European shares closed higher on Tuesday as investors shrugged off the U.S. government's first partial shutdown in 17 years, and as fears eased of a government collapse in Italy.
The pan-European FTSEurofirst 300 Index closed provisionally up 0.6 percent at 1,254.36 points, after U.S. lawmakers failed to reach an agreement on the federal budget by the October 1 deadline. This triggered a partial government shutdown that left an estimated 800,000 federal employees facing temporary unpaid leave.
(Read more: Budget battles: US, EU gripped by political rows)
"The risk tone improves somewhat as investors take the view that a partial shutdown, if resolved quickly, will do little damage to the overall health of the U.S. economy. That does however mean that we will need to hear the right sounds out of Washington to feel confident enough that the shutdown will not damage economic growth," Joe Rundle, head of trading at ETX Capital said in a research note.
In the U.S., stocks extended their gains on the first trading day of the month and quarter, with all key S&P 500 sectors in positive territory. On the economic front, the U.S. manufacturing sector expanded at its fastest pace in almost 2-1/2 years in September, according to the Institute for Supply Management (ISM).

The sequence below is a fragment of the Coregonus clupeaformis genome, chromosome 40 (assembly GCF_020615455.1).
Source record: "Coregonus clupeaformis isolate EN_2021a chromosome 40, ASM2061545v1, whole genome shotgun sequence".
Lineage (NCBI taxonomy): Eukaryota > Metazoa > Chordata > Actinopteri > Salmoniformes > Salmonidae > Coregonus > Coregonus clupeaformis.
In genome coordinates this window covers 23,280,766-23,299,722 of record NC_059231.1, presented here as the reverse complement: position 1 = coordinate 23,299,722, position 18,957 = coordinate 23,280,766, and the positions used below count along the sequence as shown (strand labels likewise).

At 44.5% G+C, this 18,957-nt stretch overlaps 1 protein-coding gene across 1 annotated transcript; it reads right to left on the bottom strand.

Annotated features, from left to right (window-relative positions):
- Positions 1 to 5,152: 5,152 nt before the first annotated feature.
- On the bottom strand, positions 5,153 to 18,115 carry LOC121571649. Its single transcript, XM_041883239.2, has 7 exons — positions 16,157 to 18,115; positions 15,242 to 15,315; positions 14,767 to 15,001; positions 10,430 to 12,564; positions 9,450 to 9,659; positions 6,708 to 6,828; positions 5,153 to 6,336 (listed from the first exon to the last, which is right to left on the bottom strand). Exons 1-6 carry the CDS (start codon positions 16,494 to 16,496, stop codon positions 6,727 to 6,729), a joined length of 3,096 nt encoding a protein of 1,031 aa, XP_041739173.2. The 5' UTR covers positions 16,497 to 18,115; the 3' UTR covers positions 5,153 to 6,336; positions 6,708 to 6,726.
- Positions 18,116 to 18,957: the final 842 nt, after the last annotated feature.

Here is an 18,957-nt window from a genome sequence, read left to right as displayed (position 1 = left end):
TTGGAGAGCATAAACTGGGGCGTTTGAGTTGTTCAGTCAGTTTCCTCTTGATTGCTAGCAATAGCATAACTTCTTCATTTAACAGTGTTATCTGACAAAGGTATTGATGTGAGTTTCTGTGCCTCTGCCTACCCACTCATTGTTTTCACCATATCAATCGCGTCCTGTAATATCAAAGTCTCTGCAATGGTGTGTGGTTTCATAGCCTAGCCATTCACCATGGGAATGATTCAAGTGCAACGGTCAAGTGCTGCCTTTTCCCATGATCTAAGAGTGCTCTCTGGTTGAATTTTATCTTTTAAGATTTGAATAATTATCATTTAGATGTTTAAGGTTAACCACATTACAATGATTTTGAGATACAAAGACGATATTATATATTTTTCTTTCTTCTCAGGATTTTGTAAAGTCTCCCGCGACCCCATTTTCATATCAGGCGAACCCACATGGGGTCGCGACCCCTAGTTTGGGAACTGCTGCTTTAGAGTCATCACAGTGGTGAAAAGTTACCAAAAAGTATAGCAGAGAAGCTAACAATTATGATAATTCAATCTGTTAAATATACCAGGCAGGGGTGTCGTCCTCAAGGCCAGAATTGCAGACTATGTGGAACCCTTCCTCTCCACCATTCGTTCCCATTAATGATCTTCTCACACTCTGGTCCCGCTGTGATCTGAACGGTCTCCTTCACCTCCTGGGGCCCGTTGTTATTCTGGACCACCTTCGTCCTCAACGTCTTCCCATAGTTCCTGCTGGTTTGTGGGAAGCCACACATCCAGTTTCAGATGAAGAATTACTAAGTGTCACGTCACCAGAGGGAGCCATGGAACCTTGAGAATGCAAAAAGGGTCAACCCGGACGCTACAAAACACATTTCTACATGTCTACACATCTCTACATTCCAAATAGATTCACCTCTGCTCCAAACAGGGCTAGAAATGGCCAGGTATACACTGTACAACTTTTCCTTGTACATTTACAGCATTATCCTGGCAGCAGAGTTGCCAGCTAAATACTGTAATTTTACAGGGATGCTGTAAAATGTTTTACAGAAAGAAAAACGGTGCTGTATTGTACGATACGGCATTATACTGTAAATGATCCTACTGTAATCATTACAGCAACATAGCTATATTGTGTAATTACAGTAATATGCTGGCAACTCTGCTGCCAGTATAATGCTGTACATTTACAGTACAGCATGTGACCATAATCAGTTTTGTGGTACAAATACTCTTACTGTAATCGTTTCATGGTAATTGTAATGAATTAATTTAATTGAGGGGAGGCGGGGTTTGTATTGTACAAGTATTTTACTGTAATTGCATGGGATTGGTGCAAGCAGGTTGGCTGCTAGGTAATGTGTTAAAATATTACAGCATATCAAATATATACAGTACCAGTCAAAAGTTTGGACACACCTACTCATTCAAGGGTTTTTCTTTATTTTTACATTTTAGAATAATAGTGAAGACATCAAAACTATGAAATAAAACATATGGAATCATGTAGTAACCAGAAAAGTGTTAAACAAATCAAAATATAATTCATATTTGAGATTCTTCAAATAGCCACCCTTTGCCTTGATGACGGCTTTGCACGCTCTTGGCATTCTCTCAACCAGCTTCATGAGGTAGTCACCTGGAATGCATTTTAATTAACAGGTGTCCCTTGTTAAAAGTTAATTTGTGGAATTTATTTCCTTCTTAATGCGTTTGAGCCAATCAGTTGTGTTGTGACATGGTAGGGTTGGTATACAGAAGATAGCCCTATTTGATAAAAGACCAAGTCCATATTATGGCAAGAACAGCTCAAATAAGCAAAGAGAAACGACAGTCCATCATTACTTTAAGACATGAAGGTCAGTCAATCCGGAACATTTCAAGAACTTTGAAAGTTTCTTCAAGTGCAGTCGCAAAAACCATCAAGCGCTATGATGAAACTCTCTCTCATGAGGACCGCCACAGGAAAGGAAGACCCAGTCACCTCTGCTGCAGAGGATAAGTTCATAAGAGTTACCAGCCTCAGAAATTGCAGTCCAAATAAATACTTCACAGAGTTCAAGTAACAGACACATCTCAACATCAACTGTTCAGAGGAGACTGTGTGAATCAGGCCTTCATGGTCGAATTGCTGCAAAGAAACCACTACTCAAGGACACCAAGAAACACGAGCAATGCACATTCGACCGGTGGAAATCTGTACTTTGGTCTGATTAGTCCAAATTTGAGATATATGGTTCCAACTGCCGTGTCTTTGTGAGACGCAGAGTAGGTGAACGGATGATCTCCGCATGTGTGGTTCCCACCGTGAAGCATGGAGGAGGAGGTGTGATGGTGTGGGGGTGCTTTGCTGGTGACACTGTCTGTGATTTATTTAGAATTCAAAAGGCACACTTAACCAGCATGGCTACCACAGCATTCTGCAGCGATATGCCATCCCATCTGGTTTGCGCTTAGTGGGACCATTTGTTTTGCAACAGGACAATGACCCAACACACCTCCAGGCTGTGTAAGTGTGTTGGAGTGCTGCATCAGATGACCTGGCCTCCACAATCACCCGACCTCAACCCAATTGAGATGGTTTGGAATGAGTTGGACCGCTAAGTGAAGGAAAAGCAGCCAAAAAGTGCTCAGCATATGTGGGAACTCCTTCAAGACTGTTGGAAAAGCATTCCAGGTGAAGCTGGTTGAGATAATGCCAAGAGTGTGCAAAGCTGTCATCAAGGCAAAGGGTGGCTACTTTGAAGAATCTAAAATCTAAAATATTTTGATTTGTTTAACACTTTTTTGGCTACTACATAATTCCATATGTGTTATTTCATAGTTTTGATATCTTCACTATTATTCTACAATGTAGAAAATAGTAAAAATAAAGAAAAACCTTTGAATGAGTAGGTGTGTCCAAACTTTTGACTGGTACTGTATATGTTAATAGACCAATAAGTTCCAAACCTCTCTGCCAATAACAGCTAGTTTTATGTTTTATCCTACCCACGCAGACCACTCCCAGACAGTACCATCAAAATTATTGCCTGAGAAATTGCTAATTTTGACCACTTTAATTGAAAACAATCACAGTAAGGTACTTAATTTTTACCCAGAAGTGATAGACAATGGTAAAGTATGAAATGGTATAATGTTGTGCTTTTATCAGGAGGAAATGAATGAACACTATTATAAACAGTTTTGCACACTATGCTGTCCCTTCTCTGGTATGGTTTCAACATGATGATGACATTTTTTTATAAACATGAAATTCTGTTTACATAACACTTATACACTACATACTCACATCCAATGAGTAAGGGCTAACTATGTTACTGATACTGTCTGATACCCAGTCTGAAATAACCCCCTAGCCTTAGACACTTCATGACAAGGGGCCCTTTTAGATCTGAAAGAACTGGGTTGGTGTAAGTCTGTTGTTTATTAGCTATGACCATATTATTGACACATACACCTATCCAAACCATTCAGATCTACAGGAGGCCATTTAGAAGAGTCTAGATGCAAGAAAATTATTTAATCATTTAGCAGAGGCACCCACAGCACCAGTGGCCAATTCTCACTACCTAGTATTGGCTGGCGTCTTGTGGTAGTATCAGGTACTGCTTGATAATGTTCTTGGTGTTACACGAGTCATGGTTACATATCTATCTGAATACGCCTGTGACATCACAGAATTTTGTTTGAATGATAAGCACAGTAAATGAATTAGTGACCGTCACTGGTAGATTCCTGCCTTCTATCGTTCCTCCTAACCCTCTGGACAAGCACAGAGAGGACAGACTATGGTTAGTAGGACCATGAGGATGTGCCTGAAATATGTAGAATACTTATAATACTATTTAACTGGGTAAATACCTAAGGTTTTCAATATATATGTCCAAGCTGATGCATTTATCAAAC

In Europe, the Italian FTSE MIB closed provisionally up 3.1 percent after the previous session's heavy selling, as investors predicted the government would survive a confidence vote on Wednesday.
(Read more: Italy PM facesshowdown after Berlusconi crisis)
Manufacturing output in the euro zone fell in September, according to the latest data from Markit. The manufacturing purchasing manager's index (PMI) fell to 51.1 in September, down from 51.4 in August. The figure was just above the 50-point mark separating expansion from contraction in the sector.
Euro zone unemployment remained unchanged for the month of August at 12 percent, according to Eurostat.
(Read more: Euro zone unemployment signals tepid recovery)
In stocks news, shares of Unilever fell after the company issued a profit warning on Monday highlighting that it now expects a slip in underlying sales growth. Unilever's weak performance helped to push the FTSE 100 down, which closed around 0.2 percent lower.
Howeve,r shares of U.K. homebuilder Wolseley rose by percent after it reported forecast-beating earnings on Tuesday morning.